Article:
The best way to start your search for journals is to begin with the references you cited in your research paper. Often in your introduction or the state-of-art of your article, you refer to similar work from the past, a good way is to mark down the journals or conference proceedings these references were published in. This way, proper reviewers will be assigned to evaluate your research paper. Also, you do not want your paper published in a journal that most of its features and readers are outside your field of expertise. This will impact your citations in the future, and let's admit it, it is nice to have your work cited.
4. Publishers and Databases you Must Know... Use Them
- Elsevier is a world-leading academic publishing company, with Sciendirect and Scopus as two major databases that allow you to access articles, conference proceedings and abstracts.
- John Wiley & Sons is another world leading publishing company, specialized in academic publishing, and offers an easy to use search database.
- Springer is a publishing company that publishes books, e-books and peer-reviewed journals in many disciplines such as science and medicine. It is the second largest publisher in STM (science, technology and medicine), according to their website.
- SAGE Journal and IOP Publishing are publishing company to consider. If you are interested in journal rankings even more, I suggest that you read the Global Ranking Report of the Publishing Industry of 2013.
- If you are considering the submission of your work to a conference, WikiCFP is a useful website allowing users to publish and share "Call For Papers" for conference in diverse disciplines. Use their search engine to check for conferences that are possibly willing to include your paper in their proceedings. It also allows you to view the location of the conference, this is very helpful if you want to be safe from any "FAKE Conference Calls", making sure that organizers have held previous conferences!!!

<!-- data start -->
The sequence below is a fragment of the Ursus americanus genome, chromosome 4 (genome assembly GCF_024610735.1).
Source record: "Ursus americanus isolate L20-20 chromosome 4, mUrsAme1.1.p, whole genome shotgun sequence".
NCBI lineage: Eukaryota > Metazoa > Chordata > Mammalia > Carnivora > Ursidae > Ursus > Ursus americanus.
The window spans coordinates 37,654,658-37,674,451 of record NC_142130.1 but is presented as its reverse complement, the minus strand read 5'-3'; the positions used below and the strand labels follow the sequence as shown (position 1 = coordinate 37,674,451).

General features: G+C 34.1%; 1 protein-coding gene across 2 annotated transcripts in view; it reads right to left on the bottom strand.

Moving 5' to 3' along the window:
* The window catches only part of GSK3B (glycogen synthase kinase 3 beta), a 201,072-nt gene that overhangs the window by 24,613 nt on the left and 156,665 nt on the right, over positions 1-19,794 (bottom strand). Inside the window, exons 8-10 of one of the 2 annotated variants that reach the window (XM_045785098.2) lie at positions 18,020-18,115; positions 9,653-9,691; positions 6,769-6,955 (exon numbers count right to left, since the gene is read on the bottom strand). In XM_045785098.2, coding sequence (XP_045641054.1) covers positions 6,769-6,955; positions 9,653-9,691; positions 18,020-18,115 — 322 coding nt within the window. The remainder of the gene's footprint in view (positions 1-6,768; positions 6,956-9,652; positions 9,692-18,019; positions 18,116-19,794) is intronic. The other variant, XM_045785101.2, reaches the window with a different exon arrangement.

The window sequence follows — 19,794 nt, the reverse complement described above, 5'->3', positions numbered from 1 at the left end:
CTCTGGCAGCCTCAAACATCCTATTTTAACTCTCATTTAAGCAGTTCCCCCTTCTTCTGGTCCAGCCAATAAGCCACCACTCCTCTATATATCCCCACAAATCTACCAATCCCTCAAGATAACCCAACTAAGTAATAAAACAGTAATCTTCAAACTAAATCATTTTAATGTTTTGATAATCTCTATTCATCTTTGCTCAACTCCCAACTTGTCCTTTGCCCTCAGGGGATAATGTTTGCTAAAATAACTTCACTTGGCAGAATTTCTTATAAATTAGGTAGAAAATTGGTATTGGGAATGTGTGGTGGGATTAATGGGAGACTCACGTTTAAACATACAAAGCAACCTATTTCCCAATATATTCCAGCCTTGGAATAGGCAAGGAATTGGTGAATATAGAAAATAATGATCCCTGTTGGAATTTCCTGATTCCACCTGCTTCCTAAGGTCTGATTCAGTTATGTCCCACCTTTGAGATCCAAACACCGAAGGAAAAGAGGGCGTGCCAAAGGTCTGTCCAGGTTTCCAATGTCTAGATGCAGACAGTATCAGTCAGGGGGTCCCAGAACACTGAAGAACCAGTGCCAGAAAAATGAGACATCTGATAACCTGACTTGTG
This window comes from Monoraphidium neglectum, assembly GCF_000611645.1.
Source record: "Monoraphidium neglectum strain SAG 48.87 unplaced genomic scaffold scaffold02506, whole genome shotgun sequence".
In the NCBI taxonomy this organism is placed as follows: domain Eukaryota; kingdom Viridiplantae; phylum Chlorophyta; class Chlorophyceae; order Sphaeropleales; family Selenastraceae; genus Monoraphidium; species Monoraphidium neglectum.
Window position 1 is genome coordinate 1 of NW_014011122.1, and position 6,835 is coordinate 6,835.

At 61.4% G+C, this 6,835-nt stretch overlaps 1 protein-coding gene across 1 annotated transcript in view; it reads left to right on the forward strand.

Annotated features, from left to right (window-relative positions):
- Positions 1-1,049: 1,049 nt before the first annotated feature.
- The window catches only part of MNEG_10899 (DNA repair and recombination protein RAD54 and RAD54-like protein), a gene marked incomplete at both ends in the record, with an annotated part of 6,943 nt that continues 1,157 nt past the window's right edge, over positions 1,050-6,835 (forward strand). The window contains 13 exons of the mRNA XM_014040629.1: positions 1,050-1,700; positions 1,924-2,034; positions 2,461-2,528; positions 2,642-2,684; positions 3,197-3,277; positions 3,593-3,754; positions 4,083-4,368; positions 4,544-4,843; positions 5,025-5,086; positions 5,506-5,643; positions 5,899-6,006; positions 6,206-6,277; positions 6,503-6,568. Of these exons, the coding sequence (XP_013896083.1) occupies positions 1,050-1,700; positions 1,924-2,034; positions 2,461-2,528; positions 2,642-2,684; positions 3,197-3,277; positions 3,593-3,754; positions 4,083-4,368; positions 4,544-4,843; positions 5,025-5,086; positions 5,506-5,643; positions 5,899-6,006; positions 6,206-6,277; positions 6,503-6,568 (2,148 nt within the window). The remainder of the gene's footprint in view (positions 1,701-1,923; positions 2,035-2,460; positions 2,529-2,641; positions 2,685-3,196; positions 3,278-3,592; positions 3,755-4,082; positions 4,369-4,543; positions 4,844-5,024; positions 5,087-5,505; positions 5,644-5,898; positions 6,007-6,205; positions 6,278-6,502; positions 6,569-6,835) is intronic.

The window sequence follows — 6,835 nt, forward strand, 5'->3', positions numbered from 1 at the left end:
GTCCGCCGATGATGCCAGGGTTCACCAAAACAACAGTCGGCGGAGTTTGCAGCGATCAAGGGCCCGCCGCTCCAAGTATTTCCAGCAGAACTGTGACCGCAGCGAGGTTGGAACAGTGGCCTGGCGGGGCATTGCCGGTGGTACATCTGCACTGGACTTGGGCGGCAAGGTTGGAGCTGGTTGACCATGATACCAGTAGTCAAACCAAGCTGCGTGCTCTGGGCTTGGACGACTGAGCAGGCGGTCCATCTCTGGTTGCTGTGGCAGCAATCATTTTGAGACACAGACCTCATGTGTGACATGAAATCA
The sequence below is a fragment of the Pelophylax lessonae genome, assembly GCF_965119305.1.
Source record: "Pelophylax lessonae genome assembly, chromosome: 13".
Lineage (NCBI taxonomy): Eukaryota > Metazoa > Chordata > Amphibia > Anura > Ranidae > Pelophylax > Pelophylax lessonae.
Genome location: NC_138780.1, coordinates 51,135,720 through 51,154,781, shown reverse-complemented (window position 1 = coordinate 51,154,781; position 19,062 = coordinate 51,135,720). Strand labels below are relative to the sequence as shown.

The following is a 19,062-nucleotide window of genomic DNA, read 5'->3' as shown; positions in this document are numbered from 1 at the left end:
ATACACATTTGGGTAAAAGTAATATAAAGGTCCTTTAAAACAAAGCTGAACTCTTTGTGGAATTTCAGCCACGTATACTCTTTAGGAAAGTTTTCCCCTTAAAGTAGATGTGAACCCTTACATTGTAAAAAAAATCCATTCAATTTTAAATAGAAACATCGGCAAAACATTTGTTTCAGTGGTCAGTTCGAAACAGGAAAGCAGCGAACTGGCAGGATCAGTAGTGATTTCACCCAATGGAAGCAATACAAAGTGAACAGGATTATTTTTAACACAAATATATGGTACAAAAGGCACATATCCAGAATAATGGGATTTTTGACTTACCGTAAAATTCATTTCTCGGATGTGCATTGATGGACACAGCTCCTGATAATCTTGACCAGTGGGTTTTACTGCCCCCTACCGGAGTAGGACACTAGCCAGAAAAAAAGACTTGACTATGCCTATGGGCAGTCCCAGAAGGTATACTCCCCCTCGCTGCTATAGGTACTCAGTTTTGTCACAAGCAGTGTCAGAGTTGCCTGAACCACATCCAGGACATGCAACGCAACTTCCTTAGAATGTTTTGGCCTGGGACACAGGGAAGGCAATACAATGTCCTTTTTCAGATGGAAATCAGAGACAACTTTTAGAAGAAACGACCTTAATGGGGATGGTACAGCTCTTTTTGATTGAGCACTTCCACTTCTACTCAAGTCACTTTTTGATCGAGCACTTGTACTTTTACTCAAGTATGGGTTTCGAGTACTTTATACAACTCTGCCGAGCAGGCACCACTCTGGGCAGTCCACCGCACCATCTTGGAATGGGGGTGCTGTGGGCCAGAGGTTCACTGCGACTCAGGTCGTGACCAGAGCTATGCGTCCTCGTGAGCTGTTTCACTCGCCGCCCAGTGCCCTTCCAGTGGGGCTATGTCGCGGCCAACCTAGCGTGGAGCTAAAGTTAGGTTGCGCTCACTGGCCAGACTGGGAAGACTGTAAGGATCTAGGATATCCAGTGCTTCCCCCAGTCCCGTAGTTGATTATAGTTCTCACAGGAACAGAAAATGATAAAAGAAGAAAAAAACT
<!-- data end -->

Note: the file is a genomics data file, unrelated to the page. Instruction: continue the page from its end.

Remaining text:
5. The Best Advise Comes When you ASK and READ
Often the relationship between the PhD student and the advisor is a "long distance relationship", meaning you occasionally arrange meetings over the internet. My best advise would be to don't get yourself into additional headaches and possibly even troubles during your journal selection process to publish your paper. Keep in mind, his or her name will appear in it, and so you must regard your supervisor with the selection process, he/she is more experienced than you. So you should ASK them first.
As for the READ, it is remarkable the amount of information you can learn from the journey of past and present PhD students. Since I began my blog, I started surfing the web more often and searching for people like me, first year PhD students who want to share and touch on random events during the journey of preparing our thesis. I will make sure to share as much as possible, the blogs that I find helpful and so today, I suggest you take a look at this site: Online PhD Program. No not because I am suggesting you should consider an online PhD program, but because you will find useful study tips, blogs post, article and much more. In regards to our topic, they have a wonderful post titled 105 Indispensable Resources for Online Academic Research that you should consider reading. You should save this link somewhere in your favourites if you are looking for search engines or journal databases and happen to be lost somewhere in your study and tumbled with thoughts and ideas.
I leave you today with this statement which I find to be very true. Consider sharing it to your friends and family, it will save you time having to explain the same questions every time, with my personal favourite: How's Your PhD Going? followed by my response.... Ummm pretty good, how is your brother doing?